Seminal video and performance artist Joan Jonas presents her cutting edge multi-media video performance, The Shape, the Scent, the Feel of Things, May 4 & 5 at the McCullough Theatre. Since the 1970s, Jonas has worked between various mediums, freely incorporating video, movement, music, sculpture, and the spoken word into open-end narratives. Featuring original piano score written and performed live by Jason Moran, this collaborative work evokes the American Southwest through an artistic consideration of the Hopi snake dance, a ritual that affecTed Jonas during visits to Arizona in the 1960s.
Joan Jonas was born in 1936 in New York, where she currently lives and works. She received a B.A. in Art History from Mount Holyoke College, in Massachusetts in 1958, and studied sculpture at The Boston Museum of Fine Arts from 1958 to 1961. She received an M.F.A. in sculpture from Columbia University, New York, in 1965. Since 2000, Jonas has taught at the Massachusetts Institute of Technology. Her first performance retrospective was at the University Art Museum, Berkeley (1980). Since the late 1960s, her work has been exhibited internationally, including at the Museum of Modern Art, New York; the Whitney Museum of American Art, New York; The Kitchen, New York; and the Tate Museum, London. Jonas has had major retrospectives at the Stedelijk Museum, Amsterdam (1994), and Staatsqelerie Stuttgart, Stuttgart, Germany (2000); the Queens Museum of Art, New York (2003), and was represented in Documenta V, VI, VII & XI, Kassel, Germany (2002). Her most recent one-person exhibitions were held at the Jeu de Paume in Paris and at MACBA, Barcelona. She is currently working on a new work for Documenta XIII.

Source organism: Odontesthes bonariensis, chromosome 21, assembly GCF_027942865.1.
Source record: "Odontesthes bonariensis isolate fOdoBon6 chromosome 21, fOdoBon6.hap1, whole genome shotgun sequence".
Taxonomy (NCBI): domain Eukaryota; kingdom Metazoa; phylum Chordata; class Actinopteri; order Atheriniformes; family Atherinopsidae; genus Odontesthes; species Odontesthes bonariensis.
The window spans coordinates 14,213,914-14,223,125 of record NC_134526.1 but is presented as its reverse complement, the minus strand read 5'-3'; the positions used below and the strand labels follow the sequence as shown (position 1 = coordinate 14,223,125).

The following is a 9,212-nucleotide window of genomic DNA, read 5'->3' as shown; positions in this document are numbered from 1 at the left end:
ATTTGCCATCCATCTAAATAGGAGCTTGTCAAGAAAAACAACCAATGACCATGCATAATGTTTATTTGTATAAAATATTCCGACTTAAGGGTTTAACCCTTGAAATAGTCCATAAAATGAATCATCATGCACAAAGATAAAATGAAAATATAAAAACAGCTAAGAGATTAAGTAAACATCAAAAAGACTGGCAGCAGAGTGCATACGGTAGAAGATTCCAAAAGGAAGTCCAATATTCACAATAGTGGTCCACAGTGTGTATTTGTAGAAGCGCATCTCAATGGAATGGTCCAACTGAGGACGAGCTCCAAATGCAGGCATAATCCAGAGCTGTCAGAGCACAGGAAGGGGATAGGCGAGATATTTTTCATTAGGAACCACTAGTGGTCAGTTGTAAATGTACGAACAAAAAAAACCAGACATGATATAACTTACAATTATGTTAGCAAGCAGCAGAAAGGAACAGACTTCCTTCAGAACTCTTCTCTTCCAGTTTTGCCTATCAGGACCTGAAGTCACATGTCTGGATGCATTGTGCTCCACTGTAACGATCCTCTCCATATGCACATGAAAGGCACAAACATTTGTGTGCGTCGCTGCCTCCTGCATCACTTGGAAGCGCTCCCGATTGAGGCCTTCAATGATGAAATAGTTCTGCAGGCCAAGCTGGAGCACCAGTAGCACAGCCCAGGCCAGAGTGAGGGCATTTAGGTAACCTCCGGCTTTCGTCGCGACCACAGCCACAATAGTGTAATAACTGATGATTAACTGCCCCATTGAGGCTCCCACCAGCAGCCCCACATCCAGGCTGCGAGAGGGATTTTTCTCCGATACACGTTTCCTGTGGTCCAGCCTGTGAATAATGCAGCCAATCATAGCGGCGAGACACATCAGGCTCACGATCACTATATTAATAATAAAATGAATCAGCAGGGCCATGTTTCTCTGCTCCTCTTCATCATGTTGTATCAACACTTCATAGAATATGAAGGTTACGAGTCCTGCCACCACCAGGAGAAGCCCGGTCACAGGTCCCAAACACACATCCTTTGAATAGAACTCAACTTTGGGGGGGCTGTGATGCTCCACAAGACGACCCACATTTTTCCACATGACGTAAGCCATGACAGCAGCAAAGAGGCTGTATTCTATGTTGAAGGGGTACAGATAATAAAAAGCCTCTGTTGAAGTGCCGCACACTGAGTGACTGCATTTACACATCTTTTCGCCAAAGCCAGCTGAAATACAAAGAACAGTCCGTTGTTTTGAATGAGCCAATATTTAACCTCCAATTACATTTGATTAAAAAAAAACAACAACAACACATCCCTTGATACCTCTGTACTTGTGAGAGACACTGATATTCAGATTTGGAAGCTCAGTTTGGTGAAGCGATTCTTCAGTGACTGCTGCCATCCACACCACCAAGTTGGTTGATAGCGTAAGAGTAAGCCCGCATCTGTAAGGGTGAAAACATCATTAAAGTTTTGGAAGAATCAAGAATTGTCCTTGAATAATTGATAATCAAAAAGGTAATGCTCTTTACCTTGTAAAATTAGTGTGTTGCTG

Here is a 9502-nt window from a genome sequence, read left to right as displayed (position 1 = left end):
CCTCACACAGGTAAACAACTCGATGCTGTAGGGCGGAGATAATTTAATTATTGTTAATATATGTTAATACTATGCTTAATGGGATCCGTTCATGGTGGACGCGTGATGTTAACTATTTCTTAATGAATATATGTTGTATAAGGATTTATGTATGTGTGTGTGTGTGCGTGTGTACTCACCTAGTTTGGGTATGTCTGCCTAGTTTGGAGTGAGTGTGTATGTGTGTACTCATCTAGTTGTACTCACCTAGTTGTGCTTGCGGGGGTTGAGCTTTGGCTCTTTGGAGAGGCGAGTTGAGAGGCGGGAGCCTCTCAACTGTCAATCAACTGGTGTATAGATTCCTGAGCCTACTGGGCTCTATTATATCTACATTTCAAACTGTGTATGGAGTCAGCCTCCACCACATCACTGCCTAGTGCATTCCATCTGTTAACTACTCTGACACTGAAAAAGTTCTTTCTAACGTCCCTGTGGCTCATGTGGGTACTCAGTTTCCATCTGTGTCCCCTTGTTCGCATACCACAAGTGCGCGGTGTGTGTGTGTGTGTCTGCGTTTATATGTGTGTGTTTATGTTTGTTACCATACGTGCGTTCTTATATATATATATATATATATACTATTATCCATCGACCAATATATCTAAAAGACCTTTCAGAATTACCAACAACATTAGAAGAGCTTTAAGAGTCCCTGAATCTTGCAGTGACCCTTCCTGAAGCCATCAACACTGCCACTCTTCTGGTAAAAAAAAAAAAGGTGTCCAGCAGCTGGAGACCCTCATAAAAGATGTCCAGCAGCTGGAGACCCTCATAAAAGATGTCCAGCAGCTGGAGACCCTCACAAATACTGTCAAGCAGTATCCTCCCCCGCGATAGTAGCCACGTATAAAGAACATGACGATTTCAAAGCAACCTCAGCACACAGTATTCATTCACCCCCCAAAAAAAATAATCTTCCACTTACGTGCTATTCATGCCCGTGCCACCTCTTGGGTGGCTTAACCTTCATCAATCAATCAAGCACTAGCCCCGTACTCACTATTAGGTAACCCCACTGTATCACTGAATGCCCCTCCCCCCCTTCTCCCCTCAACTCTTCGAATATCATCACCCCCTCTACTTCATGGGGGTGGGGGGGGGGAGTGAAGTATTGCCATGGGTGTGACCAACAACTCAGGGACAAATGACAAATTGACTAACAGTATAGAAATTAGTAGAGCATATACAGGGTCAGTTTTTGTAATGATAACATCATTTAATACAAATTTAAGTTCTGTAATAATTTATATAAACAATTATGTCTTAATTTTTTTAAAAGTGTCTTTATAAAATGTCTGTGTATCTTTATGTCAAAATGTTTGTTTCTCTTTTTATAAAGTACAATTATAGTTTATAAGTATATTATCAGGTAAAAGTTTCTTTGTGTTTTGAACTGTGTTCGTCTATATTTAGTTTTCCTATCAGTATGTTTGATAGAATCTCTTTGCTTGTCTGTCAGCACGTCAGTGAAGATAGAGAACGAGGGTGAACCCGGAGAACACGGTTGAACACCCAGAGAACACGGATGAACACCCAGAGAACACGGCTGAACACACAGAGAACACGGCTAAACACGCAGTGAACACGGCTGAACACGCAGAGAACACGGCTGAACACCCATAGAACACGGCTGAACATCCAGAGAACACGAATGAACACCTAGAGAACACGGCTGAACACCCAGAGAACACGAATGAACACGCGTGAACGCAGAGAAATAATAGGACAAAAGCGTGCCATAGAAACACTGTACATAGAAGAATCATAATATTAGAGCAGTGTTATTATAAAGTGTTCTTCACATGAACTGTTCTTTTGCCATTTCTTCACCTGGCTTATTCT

Jason Moran was born in Houston, Texas and began studying the piano at age six. At age 13 he heard the sounds of jazz legend Thelonious Monk, an experience that renewed his wavering interest in music. He attended Houston’s High School for the Performing and Visual Arts and furthered his education at Manhattan School of Music, where became one of Jaki Byard’s last piano students there. Upon graduation, Moran studied with NEA Jazz Masters MuhAl Richard Abrams and Andrew Hill. Moran made his professional recording debut on Greg Osby’s 1997 Blue Note CD, Further Ado. Blue Note president Bruce Lundvall signed the pianist to his own record deal shortly thereafter. Ten, the most recent of eight recordings, was voted Best Jazz Album of 2010 by Downbeat Magazine, which also honored him with 2010 Jazz Musician of the Year and Pianist of the Year. A current member of Charles Lloyd’s New Quartet, Moran has also worked with Cassandra Wilson, Wayne Shorter, Sam Rivers, Meshell N’degeocello, Lee Konitz, Bill Frisell, Jenny Scheinman, Paul Motian, Steve Coleman, Dave Holland, and Don Byron. Moran was awarded the 2007 United States Artist Fellowship, an award annually given to 50 artists in all disciplines. He was also awarded a 2010 MacArthur Foundation Fellowship. Moran joined the New England Conservatory faculty in Fall 2010. He is the Jazz Artistic Advisor for The Kennedy Center in Washington D.C. and Co-artistic Director at the San Francisco Jazz Festival.
Campus & Community Engagement Event:
Post-Performance conversation between Joan Jonas and Lynne Cooke following the evening performance on Friday May 4th
Post-performance conversation between Joan Jonas and Jason Moran following the evening performance on Saturday, May 5th